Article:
This is before you also think about personal hygiene, what to wear, where to wash - and also really, how to warm up in the winter...and bearing in mind, I also had a new, clean sleeping bag - what I was experiencing over one night is minimal.
"Self fulfilling prophesy"
I know I am struggling to write this as I'm tired. When I'm tired I don't think rationally, I struggle to reason, it's a huge effort to present myself as I'd like others to see me - then let's add "hangry". Robin Burgess reminded us that those on the street are often judged - and a lot of what they are judged on is simply survival:
- a drink to help you sleep
- a constant fear that you might suffer attack or injury leading to mistrust
- struggling to help oneself because you simply don't have the energy
Then, add to that the lack of sleep and the loneliness and sadness of sleeping rough - and people can easily begin to internalise those judgments and hold them about themselves.
Mental ill health
It is not necessarily mental ill health nor drink/drugs that cause homelessness, but they are certainly likely by-products? Why? Because the latter make the situation more bearable, and that, in addition to the other issues surrounding being on the street will attack your mental health. I discuss this in greater depth, along with the social issues of poverty here.
What can we do to help?
As well as, of course, making donations to services such as Hope who offer so much:
- a place to get clean
- a food bank
- training and support
- help with an address to access services, and help with filling in forms
- shelter on the very cold nights
...as a small example...Robin urges us to consider donating to food banks, as well as offering time to help out - for example if you can teach a class, or offer some sort of enrichment, because finding a place to live is, yes, very practical, but only one part of restoring someone's self worth.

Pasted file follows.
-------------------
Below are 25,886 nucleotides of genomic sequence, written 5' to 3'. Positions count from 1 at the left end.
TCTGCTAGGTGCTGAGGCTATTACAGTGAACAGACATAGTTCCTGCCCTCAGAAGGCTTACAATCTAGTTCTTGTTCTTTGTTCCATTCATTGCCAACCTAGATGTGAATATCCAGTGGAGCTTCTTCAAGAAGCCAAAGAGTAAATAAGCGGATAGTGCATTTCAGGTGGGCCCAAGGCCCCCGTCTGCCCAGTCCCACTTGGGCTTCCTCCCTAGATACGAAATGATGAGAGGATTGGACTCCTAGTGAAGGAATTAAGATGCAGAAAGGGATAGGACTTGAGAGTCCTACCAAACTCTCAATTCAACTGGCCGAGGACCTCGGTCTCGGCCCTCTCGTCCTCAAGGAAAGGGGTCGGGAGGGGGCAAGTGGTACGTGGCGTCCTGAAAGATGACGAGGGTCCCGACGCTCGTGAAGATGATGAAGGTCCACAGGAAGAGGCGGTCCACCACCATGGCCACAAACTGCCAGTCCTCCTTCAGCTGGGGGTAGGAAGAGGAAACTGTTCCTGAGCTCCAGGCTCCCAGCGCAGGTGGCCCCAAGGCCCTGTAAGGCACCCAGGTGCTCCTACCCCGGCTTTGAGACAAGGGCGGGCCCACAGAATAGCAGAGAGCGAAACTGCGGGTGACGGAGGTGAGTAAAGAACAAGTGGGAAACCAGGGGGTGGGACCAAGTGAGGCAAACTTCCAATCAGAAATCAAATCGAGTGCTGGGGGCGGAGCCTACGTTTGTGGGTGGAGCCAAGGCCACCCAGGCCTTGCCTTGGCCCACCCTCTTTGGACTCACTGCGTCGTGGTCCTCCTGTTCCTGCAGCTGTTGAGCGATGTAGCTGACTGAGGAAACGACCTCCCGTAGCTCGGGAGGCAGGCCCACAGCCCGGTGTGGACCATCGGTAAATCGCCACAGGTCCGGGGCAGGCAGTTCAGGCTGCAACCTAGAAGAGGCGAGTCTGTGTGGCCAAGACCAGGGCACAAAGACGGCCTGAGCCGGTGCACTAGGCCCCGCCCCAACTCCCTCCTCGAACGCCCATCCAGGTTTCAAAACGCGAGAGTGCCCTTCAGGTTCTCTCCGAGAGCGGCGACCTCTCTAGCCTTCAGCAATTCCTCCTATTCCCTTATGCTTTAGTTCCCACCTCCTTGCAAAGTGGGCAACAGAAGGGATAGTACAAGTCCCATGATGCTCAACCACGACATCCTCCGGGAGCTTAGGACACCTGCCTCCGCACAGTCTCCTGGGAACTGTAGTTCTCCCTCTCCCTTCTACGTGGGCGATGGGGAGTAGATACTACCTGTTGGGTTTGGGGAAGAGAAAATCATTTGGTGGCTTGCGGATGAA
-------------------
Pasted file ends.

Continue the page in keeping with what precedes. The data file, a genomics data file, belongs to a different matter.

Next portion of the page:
Another thing you can do is use your platform to raise awareness, to call for social change...because homelessness is a societal issue not just a personal one, and like all good causes, you could even consider being a trustee as well as a regular volunteer.
Or get involved in a charity event
By getting involved in events - which do not require a regular commitment, you are also doing something positive, and for me, while I signed up because I wanted to challenge myself, and to do and to help...I think I've also grown, just a little as a person. I know to get me through one night where I chose to sleep out, I really did recognise the positive - the fresh air, which I do love, the warmth of my husband (and the fact he did it with me), the birdsong in the morning - which I don't often take the time to appreciate...rather than simply the fact that "I did it"...I think I grew from it too.
Dr Audrey Tang is a chartered psychologist and author with a specialty in the "how to take action", rather than just giving explanation and advice. Listen to her podcast Retrain Your Brain here; and catch her practical masterclasses Psych Back to Basics on DisruptiveTV & Energy Top Up for resilience. For self development tools based within positive psychology: click Her YouTube Channel . Twitter/IG @draudreyt